The Super Falcons of Nigeria last Saturday retained the Total Women’s AFCON trophy after defeating South Africa 4-3 on penalties in the final at the Accra Sports Stadium.
The result leaves Nigeria as nine-time champions having previously won it in 1998, 2000, 2002, 2004, 2006, 2010, 2014 and 2016.
Immediately after conquering Africa for the ninth time, Nigeria’s Swedish coach, Thomas Dennerby, set his sights on the 2019 FIFA Women’s World Cup in France, stating that he wants the team to show class on the global stage as well.
The coach said it was important that the Super Falcons made a bigger impact at the eighth World Cup appearance, noting that the team had the potential to go beyond the one-eighth stage, which was the farthest they had gone in their previous world Cup appearances.
“We want to keep on having the standard of the team and keep on being the best in the continent but of course you have to be really humble to understand that other teams are working hard to come closer to you so if you want to stay in the position as number one, you need to work hard.
“We need to come together on a regular basis so we can prepare the team very well. Definitely six month from now the World Cup starts so we will do whatever we can to make the greatest impact. That’s the only thing I can promise,” Dennerby said.
Last Saturday, South Africa enjoyed great ball possession but failed to convert the numerous chances that came their way.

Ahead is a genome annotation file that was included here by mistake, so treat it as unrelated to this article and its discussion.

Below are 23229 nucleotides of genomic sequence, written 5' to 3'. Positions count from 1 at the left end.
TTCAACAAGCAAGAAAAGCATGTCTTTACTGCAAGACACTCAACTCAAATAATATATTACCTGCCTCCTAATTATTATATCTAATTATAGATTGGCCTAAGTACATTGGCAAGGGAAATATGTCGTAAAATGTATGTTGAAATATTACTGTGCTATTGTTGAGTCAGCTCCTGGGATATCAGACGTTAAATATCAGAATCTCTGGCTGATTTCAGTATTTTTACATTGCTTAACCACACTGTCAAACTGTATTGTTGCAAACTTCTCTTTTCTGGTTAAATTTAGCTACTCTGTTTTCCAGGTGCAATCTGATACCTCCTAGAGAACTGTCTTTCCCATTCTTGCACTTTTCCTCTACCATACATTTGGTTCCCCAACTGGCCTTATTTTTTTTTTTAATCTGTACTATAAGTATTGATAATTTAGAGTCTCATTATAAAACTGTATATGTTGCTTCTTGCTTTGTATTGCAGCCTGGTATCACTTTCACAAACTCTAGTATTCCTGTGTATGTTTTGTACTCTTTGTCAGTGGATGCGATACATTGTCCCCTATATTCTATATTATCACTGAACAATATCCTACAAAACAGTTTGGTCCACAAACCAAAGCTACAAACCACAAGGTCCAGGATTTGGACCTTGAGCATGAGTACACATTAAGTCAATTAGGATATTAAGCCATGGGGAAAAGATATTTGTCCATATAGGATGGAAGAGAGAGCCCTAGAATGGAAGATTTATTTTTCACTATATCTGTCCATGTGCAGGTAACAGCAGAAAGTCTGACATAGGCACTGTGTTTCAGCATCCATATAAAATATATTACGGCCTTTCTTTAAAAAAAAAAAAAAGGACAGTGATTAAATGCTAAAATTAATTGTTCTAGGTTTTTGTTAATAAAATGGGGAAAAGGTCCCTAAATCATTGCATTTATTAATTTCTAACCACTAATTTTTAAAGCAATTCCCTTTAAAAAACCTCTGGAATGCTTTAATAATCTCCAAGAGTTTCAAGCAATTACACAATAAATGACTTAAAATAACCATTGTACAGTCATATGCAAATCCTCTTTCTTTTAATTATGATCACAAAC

After being stretched by the Bayana Bayana during the regulation time, the Nigerians maintained their nerves during the tie-breaking shootout, with Ngozi Ebere, Rita Chikwelu, Chinwendu Ihueze and Chinaza Love Uchendu all converting their kicks to win the day for Nigeria.
The game started on a fast note with South Africa dictating the pace as Jermaine Seoposenwe fired the first warning with along rage shot from 25 yards out, but Nigeria goalkeeper Oluehi Tochukwu was equal to the task.
Nigeria’s Asisat Oshoala responded with a goal-bound header two minutes later which was parried to safety by South Africa goalkeeper, Christen Swart.
In the 72nd minute, Nigeria had a golden chance to score the opener after South Africa goalkeeper Christen Swart fouled Francisca Ordega in the box and were awarded a penalty. However Asisat Oshoala’s kick from the spot went away.
With nothing to separate both teams even after extra time, there came the lottery of penalties and it was Nigeria who converted four of their kicks as against three for South Africa to win the continental competition.